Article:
• Blend liquid/creams using a sponge. Whilst you should apply them heavily to begin with, a sponge will blend the product out a lot smoother than a brush, and also pick up some excess. 
  • Blend foundation down the neck and onto the ears. If the neck or ears are lighter/darker/pinker etc than the face, it will show up in pictures. 
  • I will  layer liquid foundation with a powder foundation if the model needs extra coverage. Rosie did, so after applying Mac Studio Fix Fluid, I applied Laura Geller's Double Baked Versatile Powder Foundation* all over, also.

  • Powder is the key to creating a velvet-y, flawless finish. This is especially true in photo shoot make up. Apply lots of powder. I use a powder puff to apply loose powder (Laura Mercier's translucent) to keep the make up in place, and then I apply a pressed powder all over. I do this when I've finished the base, but I will also buff pressed powder all over once contour etc is done too. 
  • Setting spray, setting spray, setting spray; apply setting spray liberally and regularly, not just at the end. This will take away any powderyness. I literally made Rosie and Alice's faces wet pretty much between every layer.

Contour, Highlight & Blush
You've got to be heavy handed here, also. My top tip is to layer! For day to day, I'll use either cream or powder contour. For photo shoots, I do both. Same with blush and highlight; use a cream and layer it with a powder. When it comes to the powder products, I also tend to mix colours. For example, I'll use a flesh coloured highlight from the temple to the apple of the cheek, and then just on the high points of the cheek bone I'll apply a stark pearly highlight. For blush, a tip I picked up from Bobbi Brown's book is to start with a neutral coloured blush and then apply a 'pop' colour on top. Charlotte Tilbury does this also.
For a sharper contour in the hollows of the cheeks, I might apply a neutral contour shade and then also apply a darker colour close to the ear, so you almost get a gradient. It's very subtle, but I find it's very effective.  When it comes to contouring, I always bake between the jaw and hollow of the cheek. This will also sharpen the line, as well as clean up any excess.

I always go for a bold lip when it comes to photo shoot make up, to help the model's face pop. Even when I go for a neutral it tends to be as bright as a neutral can be. I will very rarely opt for a nude, despite the fact that's what I gravitate towards for real life day-to-day make up. Without a doubt, red is my favourite for photo shoots. It really makes a models face stand out and looks so sophisticated, plus there are reds to compliment all skin tones.

End Result
Read the post on this photo shoot here.

Thank you for reading - I hope you enjoyed this post!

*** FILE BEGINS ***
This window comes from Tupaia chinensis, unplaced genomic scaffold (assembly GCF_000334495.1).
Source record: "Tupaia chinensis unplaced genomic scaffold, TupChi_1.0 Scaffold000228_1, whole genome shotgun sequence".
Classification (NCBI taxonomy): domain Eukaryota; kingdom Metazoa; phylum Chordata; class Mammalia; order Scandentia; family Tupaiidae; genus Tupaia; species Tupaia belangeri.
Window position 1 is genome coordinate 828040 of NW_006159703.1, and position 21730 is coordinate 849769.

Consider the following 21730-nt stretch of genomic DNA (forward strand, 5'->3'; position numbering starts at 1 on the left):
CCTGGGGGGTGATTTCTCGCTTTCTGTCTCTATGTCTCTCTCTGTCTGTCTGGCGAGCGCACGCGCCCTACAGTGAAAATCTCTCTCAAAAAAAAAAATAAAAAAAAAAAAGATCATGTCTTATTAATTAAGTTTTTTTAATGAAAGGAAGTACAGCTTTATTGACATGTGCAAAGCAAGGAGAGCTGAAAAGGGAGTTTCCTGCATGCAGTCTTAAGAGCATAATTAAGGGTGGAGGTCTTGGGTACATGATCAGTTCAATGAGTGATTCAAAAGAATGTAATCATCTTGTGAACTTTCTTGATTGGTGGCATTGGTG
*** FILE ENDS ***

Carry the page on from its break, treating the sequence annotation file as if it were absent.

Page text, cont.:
You can also find me on Bloglovin' Twitter Facebook & Instagram    

*Gifted by the brand/PR sample 
^This is how I achieve a brighter colour palette in my imagery, and how I avoid harsh shadows, or getting a silhouette effect. Please leave me a comment if you'd like to know more about the technicalities of my shoots!



  1. Wow I love the result on both girls and I love that you always add bold red lipstick, it looks amazing on camera.


  2. I loved reading this post! So different and informative! I love the looks!

    xx, The Makeup Feed

  3. This is such an interesting post! It's not often you get to see the process behind peoples shoots so this is really helpful and unique, I liked that you went into detail and explained your method in getting such amazing pictures. Thanks for sharing!


  4. This is so interesting! My makeup never photographs well so I'll definitely have to give some of your tips a go! I think you're right, you need to be heavy handed!
    PaleGirlRambling xo

  5. This is super interesting as I don't really know anything about this sort of thing. The lipstick on your models is gorgeous! Amy xx

  6. It's such an interesting post! You have thought about everything. I love how informative it is. And the end result on both girls is AH-mazing! You should do more posts like these, I'd love to see more before and after photos.

    Julia xx

  7. Wow! I really need you to come live in my house and do my makeup for me whenever I need to take photos lol the result is stunning! Great work! x


  8. This was so interesting! Photo primers would never even have crossed my mind.
    And I love those two looks!
    Cora ❤

  9. This is an amazing post - the end result looks so so good.

  10. I loved reading this as I find these types of posts really interesting.

  11. Love these lipsticks the pictures are great I love reds in particular as I'm a natural redhead they suit me so well

  12. This is amazing and so informative! Go you x